Six out of ten Ugandans believe that the health services in Uganda are in a poor shape and cited this as their major social challenge, a new report from a survey by Twaweza Uganda has revealed.
This was revealed at the the launch of the Sauti Za Wananchi (Voices of the Citizens) report at Hotel Africana on Tuesday morning.
The survey collected data from 2000 respondents between the months of August and September. The organisation conducted face to face sessions with the respondents.
The survey gauged the perceptions of citizens on the provision of various social services.
Revealing the findings of the survey, Marie Nanyanzi, a programme officer at Twaweza Uganda said generally social services including poor education, poor access to clean water and high cost of living continue to impact negatively on the lives of the people.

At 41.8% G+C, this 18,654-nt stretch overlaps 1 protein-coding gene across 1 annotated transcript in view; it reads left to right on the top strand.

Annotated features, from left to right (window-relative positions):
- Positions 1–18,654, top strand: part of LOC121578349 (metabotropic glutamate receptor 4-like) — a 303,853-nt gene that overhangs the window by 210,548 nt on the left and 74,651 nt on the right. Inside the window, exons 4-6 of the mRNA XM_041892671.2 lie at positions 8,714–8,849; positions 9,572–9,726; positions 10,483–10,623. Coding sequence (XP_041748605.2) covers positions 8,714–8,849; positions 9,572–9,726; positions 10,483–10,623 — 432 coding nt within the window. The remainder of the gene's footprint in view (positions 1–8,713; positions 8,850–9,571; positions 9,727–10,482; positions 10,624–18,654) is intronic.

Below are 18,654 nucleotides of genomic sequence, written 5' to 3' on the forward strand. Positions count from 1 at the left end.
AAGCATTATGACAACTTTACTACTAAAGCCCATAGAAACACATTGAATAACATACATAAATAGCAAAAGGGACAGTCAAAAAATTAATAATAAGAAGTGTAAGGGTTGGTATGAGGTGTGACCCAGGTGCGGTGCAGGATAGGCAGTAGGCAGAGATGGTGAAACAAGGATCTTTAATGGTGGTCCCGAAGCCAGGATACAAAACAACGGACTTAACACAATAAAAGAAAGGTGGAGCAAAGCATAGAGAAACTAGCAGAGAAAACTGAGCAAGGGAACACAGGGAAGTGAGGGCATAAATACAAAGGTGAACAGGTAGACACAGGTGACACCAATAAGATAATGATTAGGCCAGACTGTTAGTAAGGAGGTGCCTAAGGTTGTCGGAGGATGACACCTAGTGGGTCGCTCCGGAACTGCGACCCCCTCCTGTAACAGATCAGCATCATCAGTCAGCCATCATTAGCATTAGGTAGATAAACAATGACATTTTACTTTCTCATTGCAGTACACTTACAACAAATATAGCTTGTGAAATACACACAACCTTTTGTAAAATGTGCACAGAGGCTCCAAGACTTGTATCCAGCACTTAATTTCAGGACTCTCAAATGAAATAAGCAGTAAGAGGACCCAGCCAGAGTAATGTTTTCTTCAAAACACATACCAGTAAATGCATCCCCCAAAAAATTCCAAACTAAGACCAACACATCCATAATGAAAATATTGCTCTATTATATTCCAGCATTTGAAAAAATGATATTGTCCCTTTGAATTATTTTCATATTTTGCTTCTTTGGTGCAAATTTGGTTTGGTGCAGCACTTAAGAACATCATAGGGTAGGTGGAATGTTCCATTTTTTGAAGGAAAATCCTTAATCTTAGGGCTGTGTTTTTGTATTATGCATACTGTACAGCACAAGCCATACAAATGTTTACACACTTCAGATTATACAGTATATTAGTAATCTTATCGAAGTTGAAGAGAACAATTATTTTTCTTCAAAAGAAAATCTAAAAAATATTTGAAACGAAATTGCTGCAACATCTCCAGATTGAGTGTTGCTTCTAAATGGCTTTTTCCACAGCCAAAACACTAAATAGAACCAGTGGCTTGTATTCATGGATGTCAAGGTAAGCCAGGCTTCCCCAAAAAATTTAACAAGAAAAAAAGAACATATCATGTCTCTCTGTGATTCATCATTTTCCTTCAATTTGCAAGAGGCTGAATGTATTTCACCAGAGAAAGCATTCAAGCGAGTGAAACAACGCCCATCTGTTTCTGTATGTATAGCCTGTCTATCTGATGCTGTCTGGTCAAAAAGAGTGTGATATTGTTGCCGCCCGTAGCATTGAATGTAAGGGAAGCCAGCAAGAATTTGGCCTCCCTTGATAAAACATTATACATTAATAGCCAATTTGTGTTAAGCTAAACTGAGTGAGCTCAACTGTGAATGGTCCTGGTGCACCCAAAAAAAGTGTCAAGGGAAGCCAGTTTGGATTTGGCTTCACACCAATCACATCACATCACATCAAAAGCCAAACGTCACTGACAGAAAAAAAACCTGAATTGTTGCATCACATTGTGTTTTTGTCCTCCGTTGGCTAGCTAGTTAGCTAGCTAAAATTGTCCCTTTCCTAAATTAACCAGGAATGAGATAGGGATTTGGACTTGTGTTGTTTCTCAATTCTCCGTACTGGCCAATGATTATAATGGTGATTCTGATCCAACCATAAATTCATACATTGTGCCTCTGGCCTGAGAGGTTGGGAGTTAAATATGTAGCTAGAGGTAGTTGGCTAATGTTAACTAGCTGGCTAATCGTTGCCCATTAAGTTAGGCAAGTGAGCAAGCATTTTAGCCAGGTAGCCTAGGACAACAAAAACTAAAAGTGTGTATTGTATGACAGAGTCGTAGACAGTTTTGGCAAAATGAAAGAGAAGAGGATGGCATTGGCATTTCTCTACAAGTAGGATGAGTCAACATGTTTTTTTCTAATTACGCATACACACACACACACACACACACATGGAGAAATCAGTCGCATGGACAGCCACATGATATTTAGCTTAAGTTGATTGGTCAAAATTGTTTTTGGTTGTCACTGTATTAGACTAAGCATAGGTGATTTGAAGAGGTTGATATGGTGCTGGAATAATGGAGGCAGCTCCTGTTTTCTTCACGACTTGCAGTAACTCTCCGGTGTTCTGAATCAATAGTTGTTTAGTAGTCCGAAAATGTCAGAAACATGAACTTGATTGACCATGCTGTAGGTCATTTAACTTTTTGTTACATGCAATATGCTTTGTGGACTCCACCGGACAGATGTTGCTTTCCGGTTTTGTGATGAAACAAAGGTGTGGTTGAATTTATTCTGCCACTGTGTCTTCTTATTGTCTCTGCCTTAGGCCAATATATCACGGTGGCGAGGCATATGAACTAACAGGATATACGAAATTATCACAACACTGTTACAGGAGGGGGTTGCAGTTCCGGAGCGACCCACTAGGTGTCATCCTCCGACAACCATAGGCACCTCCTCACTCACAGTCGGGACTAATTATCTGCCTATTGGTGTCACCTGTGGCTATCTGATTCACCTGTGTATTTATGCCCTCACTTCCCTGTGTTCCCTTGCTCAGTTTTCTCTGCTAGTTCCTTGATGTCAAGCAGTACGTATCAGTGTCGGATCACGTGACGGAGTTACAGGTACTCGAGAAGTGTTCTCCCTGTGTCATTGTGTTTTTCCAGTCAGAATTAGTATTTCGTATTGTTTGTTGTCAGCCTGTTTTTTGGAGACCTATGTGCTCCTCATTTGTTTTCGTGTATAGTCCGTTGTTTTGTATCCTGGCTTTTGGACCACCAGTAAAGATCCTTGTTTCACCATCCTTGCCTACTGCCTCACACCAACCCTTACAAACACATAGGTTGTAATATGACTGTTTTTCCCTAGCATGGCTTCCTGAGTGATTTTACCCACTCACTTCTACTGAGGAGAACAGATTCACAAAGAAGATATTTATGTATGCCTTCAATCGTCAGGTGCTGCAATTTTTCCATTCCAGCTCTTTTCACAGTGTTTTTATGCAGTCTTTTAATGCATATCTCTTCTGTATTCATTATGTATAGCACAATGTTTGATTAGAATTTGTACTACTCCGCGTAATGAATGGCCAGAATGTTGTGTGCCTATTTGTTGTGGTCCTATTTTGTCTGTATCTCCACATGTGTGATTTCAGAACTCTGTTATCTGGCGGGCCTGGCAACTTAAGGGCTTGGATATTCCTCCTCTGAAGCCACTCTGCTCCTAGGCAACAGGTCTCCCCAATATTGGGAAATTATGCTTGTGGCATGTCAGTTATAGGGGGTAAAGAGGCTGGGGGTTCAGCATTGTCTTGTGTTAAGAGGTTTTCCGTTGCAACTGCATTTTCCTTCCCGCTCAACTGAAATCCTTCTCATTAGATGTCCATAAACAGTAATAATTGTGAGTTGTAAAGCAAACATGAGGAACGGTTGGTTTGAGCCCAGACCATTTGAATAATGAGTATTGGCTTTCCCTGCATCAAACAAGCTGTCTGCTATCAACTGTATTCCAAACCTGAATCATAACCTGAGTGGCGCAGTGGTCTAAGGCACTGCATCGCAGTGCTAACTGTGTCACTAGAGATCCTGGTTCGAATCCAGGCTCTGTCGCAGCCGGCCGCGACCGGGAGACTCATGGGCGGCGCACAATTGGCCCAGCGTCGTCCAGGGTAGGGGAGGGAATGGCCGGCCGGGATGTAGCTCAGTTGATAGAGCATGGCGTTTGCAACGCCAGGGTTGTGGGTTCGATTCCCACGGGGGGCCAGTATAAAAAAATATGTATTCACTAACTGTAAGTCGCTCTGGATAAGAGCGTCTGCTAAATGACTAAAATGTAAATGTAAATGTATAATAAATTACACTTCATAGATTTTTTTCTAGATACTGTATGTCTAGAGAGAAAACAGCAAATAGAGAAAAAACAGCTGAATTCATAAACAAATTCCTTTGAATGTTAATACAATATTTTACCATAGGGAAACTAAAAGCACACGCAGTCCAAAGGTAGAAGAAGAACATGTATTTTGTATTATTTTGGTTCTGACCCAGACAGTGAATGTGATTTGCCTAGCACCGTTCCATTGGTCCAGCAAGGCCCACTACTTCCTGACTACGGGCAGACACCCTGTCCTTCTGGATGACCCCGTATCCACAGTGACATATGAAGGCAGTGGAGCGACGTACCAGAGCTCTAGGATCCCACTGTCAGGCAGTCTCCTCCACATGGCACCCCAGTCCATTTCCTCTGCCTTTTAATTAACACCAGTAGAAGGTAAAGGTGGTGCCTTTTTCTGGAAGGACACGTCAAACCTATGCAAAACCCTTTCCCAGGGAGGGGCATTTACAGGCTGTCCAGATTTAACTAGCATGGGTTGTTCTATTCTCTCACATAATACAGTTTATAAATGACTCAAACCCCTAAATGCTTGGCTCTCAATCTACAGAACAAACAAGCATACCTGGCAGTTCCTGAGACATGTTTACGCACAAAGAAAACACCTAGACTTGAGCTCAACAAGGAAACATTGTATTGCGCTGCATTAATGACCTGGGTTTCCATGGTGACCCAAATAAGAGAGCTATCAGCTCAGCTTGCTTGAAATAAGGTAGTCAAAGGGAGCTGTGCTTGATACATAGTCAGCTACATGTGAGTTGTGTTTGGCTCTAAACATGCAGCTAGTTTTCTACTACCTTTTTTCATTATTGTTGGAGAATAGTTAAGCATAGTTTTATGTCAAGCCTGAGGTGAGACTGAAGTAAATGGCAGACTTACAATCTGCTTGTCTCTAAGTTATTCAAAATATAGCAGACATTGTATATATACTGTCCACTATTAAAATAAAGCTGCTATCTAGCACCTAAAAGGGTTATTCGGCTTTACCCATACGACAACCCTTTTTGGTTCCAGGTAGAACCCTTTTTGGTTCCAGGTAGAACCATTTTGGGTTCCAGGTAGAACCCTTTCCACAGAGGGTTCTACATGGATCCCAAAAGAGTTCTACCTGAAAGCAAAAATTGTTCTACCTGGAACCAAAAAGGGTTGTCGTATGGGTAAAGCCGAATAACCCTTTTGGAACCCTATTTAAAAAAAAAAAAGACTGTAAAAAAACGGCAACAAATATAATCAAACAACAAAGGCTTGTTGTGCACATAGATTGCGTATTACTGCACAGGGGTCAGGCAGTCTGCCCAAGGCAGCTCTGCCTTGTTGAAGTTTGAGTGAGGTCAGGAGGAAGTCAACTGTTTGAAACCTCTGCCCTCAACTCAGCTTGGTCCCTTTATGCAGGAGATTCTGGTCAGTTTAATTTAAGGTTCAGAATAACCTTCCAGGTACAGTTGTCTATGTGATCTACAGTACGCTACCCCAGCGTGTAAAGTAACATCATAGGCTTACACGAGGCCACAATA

59% of the respondents said they are encumbered by poor health facilities. More than 50% of the respondents said they turn to government facilities for health services but in most cases, services here are poor as people have to wait long to access services. In addition, there are no drugs and vital equipment.
Nanyanzi said in some cases, the survey found out that people are made to pay for health services which are supposed to be free. At least 18% of the respondents reported paying a fee.
The survey revealed that 98% of the respondents do not have health or medical insurance.
On a positive note seven out of ten citizens said they used improved source of drinking water in the dry season.
Eight out of ten respondents said government is doing a bad job at controlling inflation, creating jobs and fighting corruption.
‘The government’s best ratings come from its efforts to reduce crime where half of the population say the government is doing well,” notes the report.
Other problems cited by the respondents are inflation, poor quality education, increase in income inequality gap, land and property issues and hunger.